In-store beats web for shoppers

01 February 2011

TORONTO: A majority of North American consumers prefer buying products in-store to doing so online, a study has revealed.

Empathica, the customer service advisory firm, surveyed nearly 11,000 people in America and Canada to gain an insight into current attitudes and behaviours.

Overall, 42.7% of panellists believed that their financial situation will improve in the first half of 2011.

When the same question was asked in 2010, just 33.8% agreed.

Moreover, 15% of interviewees heightened their expenditure levels last year, a substantial uptick on the 6% score registered in the prior round of research.

"While showing signs of increased optimism, consumers are still relatively sceptical about the economic outlook and their own spending intentions," said Gary Edwards, chief customer officer at Empathica.

"Coupons, special promotions and incentives continue to be helpful in fuelling consumer spending moving forward. Just because more consumers intend to spend, doesn't mean that frugality is over."

Gaps emerged by gender, as roughly 10% of men had "significantly" raised their outlay, falling to 3.9% among women.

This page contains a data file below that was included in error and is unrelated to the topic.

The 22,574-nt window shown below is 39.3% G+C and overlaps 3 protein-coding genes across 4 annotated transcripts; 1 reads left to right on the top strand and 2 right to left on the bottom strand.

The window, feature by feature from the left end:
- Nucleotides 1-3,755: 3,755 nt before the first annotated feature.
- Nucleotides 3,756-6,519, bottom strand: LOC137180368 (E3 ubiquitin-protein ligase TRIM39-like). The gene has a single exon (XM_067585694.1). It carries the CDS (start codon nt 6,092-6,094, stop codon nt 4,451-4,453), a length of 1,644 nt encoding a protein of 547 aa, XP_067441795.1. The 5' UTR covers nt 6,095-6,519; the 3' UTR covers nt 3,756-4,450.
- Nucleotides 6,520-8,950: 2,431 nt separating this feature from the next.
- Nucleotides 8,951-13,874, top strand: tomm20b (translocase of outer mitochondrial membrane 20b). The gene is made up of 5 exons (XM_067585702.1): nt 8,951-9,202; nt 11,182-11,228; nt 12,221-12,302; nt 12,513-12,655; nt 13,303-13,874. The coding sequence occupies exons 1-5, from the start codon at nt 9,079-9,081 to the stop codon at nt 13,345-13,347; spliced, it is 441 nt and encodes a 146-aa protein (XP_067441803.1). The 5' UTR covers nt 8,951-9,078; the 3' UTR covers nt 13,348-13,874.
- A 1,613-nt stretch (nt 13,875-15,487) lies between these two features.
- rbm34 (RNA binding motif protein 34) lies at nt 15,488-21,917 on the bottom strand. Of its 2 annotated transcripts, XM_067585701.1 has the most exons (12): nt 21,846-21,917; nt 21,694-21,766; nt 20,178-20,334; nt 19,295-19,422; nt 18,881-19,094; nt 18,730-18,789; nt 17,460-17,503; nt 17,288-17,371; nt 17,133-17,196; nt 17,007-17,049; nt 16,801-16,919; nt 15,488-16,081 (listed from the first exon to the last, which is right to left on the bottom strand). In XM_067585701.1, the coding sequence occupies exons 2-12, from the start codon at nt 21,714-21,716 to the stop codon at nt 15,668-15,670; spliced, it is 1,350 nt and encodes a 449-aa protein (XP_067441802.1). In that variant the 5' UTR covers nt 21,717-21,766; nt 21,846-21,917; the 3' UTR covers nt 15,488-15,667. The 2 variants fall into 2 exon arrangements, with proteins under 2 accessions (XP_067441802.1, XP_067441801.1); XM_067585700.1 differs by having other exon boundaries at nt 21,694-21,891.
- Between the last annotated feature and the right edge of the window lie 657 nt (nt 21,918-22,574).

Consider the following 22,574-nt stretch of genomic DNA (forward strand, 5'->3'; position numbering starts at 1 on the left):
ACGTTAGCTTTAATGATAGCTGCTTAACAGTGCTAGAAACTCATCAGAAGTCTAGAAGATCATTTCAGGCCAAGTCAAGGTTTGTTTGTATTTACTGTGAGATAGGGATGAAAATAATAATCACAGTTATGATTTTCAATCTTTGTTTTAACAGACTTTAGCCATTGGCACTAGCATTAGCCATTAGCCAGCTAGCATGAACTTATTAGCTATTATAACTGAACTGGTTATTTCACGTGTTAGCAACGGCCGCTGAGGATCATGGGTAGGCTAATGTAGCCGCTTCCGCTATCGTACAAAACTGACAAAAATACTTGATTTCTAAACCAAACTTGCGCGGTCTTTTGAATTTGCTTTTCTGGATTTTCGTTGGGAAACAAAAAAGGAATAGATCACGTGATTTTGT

Elsewhere, 60% of females trimmed their expenses last year, when only 47% of males followed the same route.

By geography, 67.2% of the American sample cut household budgets during this period, measured against 43.5% of Canadians.

Turning to purchase habits, 21% of respondents agreed in-store experiences are typically better than the online equivalent, 15% took the opposite stance, and 36% stated these channels were evenly matched.

Despite this, 69% favoured making most acquisitions in bricks and mortar outlets, while 22% afforded the web a parallel status.

One digital activity that has proved especially popular is using comparison sites, as 72% of contributors have utilised the net to conduct research, monitor prices and complete transactions.

An equal percentage had considered the merits of competing items via the internet before obtaining the appropriate brand in a shop.

"In most instances, online recommendations coming straight from other consumers can make a world of difference," said Edwards.

"It's no doubt becoming critical for brands to develop a relationship with consumers online, and offering satisfied customers an outlet to express their confidence in and enthusiasm for a brand."

Data sourced from Empathica; additional content by Warc staff